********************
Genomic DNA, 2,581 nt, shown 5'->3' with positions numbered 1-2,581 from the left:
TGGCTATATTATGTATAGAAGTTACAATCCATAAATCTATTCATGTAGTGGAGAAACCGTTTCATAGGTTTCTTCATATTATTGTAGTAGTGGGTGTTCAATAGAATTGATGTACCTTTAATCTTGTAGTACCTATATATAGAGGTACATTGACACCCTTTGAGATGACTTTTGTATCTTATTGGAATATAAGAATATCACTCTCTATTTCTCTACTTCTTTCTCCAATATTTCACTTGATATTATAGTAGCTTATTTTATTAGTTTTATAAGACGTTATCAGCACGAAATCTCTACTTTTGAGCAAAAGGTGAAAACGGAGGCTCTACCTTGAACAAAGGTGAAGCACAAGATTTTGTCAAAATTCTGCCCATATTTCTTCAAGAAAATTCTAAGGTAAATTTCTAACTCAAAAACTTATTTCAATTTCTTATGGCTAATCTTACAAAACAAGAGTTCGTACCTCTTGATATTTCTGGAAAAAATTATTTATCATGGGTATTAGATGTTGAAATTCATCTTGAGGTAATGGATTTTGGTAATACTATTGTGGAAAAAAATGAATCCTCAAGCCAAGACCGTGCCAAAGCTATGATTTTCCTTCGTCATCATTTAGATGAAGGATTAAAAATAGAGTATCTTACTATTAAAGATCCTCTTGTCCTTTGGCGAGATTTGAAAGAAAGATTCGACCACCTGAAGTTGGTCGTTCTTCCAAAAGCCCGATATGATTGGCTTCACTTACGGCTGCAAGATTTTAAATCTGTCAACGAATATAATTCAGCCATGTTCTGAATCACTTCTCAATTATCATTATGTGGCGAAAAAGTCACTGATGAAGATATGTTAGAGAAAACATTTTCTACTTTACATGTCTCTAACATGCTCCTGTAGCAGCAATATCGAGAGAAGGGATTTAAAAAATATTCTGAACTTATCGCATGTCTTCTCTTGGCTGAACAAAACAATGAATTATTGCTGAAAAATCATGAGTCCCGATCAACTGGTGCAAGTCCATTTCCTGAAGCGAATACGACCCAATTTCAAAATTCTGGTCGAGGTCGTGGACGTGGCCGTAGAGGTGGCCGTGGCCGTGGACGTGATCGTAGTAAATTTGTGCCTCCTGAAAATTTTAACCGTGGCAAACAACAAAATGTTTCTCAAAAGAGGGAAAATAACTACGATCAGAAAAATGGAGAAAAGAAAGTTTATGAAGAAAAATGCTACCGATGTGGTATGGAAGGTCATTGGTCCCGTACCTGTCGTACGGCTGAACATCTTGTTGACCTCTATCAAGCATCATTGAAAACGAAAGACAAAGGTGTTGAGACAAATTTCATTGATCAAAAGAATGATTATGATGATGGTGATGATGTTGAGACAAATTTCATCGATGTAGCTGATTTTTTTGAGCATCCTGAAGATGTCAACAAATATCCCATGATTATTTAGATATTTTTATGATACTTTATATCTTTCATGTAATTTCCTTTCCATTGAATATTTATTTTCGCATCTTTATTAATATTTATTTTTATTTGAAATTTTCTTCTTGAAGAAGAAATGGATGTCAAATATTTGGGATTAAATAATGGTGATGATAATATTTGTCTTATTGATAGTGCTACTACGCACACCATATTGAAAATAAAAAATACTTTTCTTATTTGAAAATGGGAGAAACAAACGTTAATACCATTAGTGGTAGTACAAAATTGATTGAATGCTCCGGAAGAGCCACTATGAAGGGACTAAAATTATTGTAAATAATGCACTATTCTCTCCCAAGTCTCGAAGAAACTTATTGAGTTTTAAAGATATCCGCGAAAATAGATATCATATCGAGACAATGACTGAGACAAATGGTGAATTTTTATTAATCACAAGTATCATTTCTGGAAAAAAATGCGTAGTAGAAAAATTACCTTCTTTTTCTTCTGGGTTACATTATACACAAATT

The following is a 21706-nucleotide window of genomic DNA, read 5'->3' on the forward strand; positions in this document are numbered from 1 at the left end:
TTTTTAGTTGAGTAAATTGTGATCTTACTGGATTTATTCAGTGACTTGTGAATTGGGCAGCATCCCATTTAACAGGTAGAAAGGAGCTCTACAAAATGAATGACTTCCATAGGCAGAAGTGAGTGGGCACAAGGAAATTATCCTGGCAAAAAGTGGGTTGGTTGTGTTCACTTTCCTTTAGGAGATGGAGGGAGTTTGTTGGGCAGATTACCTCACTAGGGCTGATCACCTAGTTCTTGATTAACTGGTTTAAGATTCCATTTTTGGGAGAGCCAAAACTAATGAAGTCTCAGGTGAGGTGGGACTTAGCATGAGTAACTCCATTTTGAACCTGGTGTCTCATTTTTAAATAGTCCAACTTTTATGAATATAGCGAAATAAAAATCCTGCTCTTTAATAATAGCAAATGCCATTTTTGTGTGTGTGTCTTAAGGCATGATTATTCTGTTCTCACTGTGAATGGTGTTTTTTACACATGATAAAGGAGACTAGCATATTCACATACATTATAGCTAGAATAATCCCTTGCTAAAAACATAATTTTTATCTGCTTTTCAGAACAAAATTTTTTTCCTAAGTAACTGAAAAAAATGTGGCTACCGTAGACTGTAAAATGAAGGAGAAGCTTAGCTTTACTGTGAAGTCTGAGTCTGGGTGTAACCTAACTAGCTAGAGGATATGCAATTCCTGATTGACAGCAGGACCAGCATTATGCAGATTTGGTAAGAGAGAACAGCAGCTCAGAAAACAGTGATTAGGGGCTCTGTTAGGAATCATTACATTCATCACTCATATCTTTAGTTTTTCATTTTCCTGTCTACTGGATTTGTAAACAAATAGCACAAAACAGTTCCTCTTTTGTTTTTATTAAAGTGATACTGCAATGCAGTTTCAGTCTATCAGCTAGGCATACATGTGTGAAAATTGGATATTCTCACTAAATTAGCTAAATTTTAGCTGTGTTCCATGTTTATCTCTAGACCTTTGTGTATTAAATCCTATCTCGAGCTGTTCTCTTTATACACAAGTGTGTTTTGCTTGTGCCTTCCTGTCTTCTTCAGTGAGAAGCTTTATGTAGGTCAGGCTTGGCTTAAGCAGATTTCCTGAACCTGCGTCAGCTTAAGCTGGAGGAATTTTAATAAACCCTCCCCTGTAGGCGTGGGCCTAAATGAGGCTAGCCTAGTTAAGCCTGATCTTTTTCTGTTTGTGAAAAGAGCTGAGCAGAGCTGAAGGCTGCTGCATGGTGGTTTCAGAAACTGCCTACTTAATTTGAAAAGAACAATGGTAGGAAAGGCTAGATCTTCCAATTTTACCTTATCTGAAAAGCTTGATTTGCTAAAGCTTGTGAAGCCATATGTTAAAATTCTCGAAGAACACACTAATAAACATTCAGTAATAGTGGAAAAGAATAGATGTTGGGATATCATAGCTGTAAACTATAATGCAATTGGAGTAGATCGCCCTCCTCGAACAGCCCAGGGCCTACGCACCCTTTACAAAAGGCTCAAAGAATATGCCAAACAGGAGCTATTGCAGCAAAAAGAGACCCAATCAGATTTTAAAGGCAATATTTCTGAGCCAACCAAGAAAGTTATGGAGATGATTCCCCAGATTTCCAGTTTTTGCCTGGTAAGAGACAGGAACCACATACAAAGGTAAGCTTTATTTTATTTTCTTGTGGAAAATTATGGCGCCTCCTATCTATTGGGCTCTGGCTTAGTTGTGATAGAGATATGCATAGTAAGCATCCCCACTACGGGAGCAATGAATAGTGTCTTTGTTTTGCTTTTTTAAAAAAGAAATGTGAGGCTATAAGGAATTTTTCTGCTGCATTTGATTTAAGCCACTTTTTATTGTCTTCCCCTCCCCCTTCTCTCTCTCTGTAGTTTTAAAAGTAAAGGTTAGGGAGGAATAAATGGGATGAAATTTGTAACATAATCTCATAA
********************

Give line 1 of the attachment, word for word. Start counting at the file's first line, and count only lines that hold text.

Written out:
Genomic DNA, 2,581 nt, shown 5'->3' with positions numbered 1-2,581 from the left: